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Educational Design and Engagement

Educational Design and Engagement

Enriching the student learning experience & supporting development of on campus and online courses.

Thoughts on the Cheap & Cheerful: Approaches to Multimedia Workshop


Courtasy of Wikimedia:
Father Goose

Susie Greig and I recently attended a workshop called Cheap & Cheerful: Approaches to Multimedia organised by the Institute for Academic Development (IAD).

This workshop was full of great ideas to use free and easy multi-media applications to create learning and informational multi-media assets for your course and/or website.

The first presentation ‘Podcasting for free – Weekly podcasts from the Religious Studies Project‘ focused on the creation of a weekly podcast on interesting topics relevant to Religious Studies. Staff members and students interviewed interesting people in this field – both scheduled interviews and ‘on the fly’ at conferences and workshops. Louise Connelly (IAD), who helped create the podcast platform on the website, told us how easy it was to record the interviews and edit and save the audio files using Audacity (a free audio editing application anyone can download and use). The weekly podcasts have become very popular and the most popular podcast had 943 downloads in one day. David Findlay (Learning Services) then demonstrated Audacity, and all its functions and how easy it is to use.

The next presenter was Sharon Boyd Lecturer in Distance Education at The Royal (Dick) School of Veterinary Studies who demonstrated an application called Padlet which her online students on the MVetSci in Conservation Medicine used to create collaborative posters. This application was a great way for students to share graphics and text on a group project entirely online. They could add pictures, text, web links and videos on a virtual bulletin board type interface as if it were a real poster that would be presented at a conference. This was a great way for distance students to collaborate and gain experience on poster creation for conferences when they couldn’t come together physically in a group setting.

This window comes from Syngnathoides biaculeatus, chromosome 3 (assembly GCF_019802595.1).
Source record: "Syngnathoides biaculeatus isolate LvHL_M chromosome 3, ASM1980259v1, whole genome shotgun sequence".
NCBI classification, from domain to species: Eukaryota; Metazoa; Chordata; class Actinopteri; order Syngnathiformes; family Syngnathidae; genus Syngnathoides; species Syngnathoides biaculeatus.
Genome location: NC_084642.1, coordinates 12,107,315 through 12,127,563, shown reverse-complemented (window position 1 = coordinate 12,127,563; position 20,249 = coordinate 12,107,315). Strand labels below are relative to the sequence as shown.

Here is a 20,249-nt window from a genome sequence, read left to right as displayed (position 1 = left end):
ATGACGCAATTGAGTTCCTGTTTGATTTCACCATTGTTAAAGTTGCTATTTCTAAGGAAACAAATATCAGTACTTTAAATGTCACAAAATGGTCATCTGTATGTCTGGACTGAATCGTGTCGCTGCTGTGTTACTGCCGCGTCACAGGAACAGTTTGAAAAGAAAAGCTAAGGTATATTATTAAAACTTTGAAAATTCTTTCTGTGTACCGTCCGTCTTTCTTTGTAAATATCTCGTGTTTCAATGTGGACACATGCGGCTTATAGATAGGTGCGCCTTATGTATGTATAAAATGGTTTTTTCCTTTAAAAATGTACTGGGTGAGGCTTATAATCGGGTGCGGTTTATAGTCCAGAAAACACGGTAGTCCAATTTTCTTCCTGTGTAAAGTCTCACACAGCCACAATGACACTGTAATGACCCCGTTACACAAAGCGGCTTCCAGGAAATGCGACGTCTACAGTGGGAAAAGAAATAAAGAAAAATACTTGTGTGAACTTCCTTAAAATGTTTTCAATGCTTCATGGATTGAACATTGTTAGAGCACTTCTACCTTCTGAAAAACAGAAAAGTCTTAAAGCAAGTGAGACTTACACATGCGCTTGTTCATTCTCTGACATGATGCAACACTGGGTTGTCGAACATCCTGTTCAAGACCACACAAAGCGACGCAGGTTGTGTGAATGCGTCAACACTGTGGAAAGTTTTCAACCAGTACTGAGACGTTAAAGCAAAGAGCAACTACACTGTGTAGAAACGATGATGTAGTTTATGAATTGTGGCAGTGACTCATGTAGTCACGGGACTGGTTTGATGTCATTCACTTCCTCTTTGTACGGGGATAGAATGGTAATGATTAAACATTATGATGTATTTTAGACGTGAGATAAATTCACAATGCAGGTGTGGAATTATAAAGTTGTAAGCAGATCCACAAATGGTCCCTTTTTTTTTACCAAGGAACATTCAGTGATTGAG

Next, Fumiko Narumi-Munro, who teaches Japanese here at the university, gave a great presentation on how images and video enhance online learning especially for giving instructions to learners of a new language. She shared an example of a screen cast (video of on screen activity) she had made of navigating a Japanese website which was far more practical for students than a verbal description.

Last but definitely not least Wilma Alexander (Learning Services) gave us a great demonstration on the Screen Capture software Jing which is really useful for creating short and simple demonstrations for using software applications when text is just not enough.

I hope these highlights of what was a very useful and fun morning are helpful and hope to see you at the next workshop 🙂 Click the following link to find out about future IAD events. IAD Events


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